After years of exile and imprisonment, Hario looks upon the army that developed under Suharto as a kind of freakish mutant. He hardly recognizes it as the army that emerged out of a social revolution. The army today still sticks to the rhetoric of that time "the people and the military are one" but has completely changed the meaning. Now the army employs the old populist rhetoric to justify its civilian militias that commit crimes for which the army wants plausible deniability.
Hario notes that the officer corps graduating from the military academy since the late 1960s have not been able to understand the army's history. What they learn is how to please their superiors, make a lot of money from corruption, and advance quickly up the ranks. 'It's too easy for them to gain promotions, especially when there isn't even a war going on.' Any military, Hario believes, faces problems in peace time. Without a war or the potential for war, 'an army loses its identity.' The Indonesian army has not faced any external threat since 1965 yet it has arrogated enormous powers to itself inside the country. It has focused on policing and waging war on other Indonesians.
The usual response of TNI officers to the crimes of soldiers is to say that the soldiers were acting on their own as individuals; they were oknum. According to Hario, 'If there is a brawl, the ones that are dismissed from the military are the lower ranking ones. Just recently, the Chief of Staff of the Army himself tore off their ensignia and discharged some privates because of a discipline problem. That kind of thing is really odd. If I was the Chief of Staff, I would first punish some generals. I would throw out the generals who are causing the problems.'
Hario sees the problem of corruption as an institutional one for which the high officers are primarily responsible. He mentions a story that a private told him last year. 'After returning home at night, he goes out again and works as a security guard at a warehouse. He only gets 15,000 rupiah a night. He does the work but his commander, a colonel, demands money from the industrialist. The colonel doesn't do any work but he gets much more money than the private does.' This kind of situation is ruinous for the morale of an army.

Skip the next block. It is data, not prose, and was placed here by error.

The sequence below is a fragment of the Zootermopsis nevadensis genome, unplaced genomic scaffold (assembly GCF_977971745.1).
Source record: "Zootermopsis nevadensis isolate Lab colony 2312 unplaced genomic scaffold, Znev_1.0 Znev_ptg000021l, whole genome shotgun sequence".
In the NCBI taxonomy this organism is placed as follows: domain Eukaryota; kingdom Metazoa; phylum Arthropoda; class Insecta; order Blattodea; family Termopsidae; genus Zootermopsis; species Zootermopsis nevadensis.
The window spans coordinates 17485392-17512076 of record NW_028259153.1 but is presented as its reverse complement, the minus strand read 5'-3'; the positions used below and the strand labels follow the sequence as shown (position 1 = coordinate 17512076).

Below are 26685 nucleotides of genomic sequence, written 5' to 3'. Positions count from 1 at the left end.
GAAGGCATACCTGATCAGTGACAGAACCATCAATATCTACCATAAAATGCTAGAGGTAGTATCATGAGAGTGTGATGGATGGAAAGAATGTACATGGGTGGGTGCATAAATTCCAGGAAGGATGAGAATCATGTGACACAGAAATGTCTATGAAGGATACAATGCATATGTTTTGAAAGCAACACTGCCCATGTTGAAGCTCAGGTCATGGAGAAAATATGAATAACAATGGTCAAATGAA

As Hario remembers, the military's corruption was not so institutionalised and routine before 1965. When he was the commander of East Kalimantan, there were many opportunities to enrich himself had he so desired. He could have taken money from the timber barons and oil companies and used his troops to serve their interests - the pattern of the army commanders today.
Since East Kalimantan was largely undeveloped and the civil government was so meager, Hario thought his troops had to be involved in economic development. But his model of development was different than that of the big private companies. As a populist, Hario had his troops help build schools and run cooperative enterprises. While commander, he wrote a book about the army's economic role in the region titled People, Land, and the Military.
The general who replaced Hario as commander of East Kalimantan in February 1965, Sumitro, later became one of Suharto's closest allies. It is interesting that Sumitro's biography begins with a description of the ceremony for the transfer of the command. In the book, Sumitro presented Hario as a leftist who thought his transfer was a sign that the army high command did not understand 'the revolution' he was leading in East Kalimantan. Hario laughs while dismissing the description as entirely fanciful.
At the end of our discussion, Hario promises that the forthcoming installment of his memoir is focused on his reflections and analyses of the nation's military. He briefly outlines his analysis of the political differences in the 1945-65 period between officers deriving from the Dutch military, the Japanese military, and the people's militias (laskar). He laughs, 'but you'll have to read the book for the complete analysis.'
Muhammad Fauzi (firstname.lastname@example.org) is a historian and librarian with Jaringan Kerja Budaya in Jakarta. Hario Kecik's memoirs have been published in two volumes: Autobiografi Seorang Mahasiswa Prajurit (Jakarta: Yayasan Obor Indonesia, 1995 and 2001). See www.obor.or.id.